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A New Twist on Listening Exercises

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Listening is one of the toughest skills to improve, simply because the students can't work at their own pace. They might read at a slower pace, or work out the meaning of a sentence on paper before moving on, which is simply impossible and impractical in a conversation.

I always try to add an element of listening in each lesson, and not just with an activity prepared beforehand. Any activity can be adjusted to incorporate listening, which also helps put a new twist on the usual exercises. Try one of the following:

1. A word search in which you dictate some or all of the words first, then check the spelling as a class. The students then complete the word search (in class, or as homework).

2. Follow the instructions of a worksheet, but do several of the exercises, sentences, etc. aloud as a class. You can have the students work alone, or in pairs. And with smaller classes, you can always ask additional questions not on the worksheet to get everyone participating.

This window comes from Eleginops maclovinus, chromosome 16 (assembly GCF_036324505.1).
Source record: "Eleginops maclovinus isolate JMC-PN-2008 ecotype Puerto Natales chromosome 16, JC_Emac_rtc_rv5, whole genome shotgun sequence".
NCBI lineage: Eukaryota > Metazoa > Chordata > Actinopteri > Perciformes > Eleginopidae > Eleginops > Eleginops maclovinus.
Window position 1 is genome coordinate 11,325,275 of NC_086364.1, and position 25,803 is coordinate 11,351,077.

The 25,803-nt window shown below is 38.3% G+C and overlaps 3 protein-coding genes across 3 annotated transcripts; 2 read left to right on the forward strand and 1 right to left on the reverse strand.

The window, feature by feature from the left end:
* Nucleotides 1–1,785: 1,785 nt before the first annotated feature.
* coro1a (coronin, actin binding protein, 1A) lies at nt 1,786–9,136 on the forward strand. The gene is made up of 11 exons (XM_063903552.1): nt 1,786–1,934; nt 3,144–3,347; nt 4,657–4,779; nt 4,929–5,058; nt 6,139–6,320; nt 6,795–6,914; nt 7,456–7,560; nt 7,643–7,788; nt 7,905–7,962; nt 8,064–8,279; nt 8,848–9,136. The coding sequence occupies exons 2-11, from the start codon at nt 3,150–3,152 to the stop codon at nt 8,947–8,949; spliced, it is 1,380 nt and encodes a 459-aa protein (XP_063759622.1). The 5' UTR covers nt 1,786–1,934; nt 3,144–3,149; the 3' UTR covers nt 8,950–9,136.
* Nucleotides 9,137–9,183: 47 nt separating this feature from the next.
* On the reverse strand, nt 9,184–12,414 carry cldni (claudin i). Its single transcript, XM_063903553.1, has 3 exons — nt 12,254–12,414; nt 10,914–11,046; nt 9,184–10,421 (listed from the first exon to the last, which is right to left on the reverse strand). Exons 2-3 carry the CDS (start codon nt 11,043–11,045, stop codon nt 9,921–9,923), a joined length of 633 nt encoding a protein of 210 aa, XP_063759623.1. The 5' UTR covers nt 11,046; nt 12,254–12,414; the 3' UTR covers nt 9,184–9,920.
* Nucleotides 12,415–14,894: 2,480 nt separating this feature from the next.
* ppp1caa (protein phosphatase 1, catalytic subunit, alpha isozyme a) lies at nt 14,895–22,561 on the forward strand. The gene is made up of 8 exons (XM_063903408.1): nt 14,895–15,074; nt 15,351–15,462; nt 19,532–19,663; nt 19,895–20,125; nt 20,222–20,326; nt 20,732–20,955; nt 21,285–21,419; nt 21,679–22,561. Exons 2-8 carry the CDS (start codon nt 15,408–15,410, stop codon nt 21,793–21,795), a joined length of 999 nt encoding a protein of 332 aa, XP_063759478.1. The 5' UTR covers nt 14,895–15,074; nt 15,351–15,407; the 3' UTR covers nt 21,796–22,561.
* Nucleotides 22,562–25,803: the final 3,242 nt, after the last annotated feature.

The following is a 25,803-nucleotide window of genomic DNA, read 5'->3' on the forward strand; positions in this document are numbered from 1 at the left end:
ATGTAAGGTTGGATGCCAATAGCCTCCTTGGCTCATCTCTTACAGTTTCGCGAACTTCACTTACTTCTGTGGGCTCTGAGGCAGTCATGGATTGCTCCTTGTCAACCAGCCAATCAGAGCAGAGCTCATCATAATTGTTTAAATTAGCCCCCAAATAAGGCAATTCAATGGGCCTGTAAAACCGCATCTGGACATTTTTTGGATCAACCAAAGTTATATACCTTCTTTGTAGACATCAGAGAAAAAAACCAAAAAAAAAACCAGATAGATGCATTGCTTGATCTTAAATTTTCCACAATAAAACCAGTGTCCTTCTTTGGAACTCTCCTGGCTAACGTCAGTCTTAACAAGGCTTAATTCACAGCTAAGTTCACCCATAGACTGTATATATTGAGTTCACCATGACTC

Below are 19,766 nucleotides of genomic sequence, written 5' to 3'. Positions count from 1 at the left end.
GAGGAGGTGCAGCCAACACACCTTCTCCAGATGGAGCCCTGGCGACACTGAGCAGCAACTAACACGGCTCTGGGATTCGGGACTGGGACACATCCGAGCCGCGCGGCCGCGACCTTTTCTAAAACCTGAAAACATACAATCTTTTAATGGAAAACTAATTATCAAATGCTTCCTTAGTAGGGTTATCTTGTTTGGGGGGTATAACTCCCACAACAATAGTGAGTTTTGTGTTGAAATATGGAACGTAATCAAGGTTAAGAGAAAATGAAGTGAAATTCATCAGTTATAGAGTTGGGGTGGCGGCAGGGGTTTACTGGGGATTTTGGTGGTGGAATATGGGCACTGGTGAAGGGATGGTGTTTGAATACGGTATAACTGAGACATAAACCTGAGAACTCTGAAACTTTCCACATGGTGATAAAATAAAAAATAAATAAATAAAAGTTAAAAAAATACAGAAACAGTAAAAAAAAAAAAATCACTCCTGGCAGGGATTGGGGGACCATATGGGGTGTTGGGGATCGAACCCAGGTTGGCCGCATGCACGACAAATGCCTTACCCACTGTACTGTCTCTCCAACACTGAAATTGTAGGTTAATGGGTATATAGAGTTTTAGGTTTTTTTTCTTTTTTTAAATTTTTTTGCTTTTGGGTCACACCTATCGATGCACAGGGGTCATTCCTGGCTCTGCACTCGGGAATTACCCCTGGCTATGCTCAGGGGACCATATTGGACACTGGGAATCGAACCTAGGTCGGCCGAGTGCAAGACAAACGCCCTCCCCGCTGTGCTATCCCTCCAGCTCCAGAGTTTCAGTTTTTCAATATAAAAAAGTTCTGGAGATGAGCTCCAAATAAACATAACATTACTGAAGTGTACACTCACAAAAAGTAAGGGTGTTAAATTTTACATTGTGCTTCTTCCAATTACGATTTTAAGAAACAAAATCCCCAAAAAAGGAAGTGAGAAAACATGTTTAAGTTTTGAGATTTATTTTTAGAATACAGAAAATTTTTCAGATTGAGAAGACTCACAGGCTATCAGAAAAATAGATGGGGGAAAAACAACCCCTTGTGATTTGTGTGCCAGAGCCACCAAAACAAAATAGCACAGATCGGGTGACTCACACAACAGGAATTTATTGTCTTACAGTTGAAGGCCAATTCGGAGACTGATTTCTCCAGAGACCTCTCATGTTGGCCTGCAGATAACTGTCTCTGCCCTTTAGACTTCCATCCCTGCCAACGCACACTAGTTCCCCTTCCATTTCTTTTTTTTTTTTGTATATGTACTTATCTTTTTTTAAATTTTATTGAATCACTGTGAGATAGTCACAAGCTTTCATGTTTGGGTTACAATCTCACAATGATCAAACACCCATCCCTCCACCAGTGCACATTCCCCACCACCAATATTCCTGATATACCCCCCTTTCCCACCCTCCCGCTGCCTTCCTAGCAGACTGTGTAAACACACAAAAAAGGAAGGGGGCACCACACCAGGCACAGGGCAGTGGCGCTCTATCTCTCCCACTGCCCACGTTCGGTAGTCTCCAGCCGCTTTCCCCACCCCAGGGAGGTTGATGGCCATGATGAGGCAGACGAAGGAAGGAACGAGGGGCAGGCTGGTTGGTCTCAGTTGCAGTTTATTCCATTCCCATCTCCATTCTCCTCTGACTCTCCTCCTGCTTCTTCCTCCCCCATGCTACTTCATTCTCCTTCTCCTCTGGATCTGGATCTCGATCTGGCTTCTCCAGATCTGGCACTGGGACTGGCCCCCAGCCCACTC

3. Extend an activity with a listening and speaking exercise. For example, after completing a worksheet on the future tense, give three or four new, original sentences about your plans for the weekend. Students listen, and then work in pairs to ask an appropriate follow-up question. You can then have the students do the same: tell, ask, and answer in pairs or groups.

Chris Cotter

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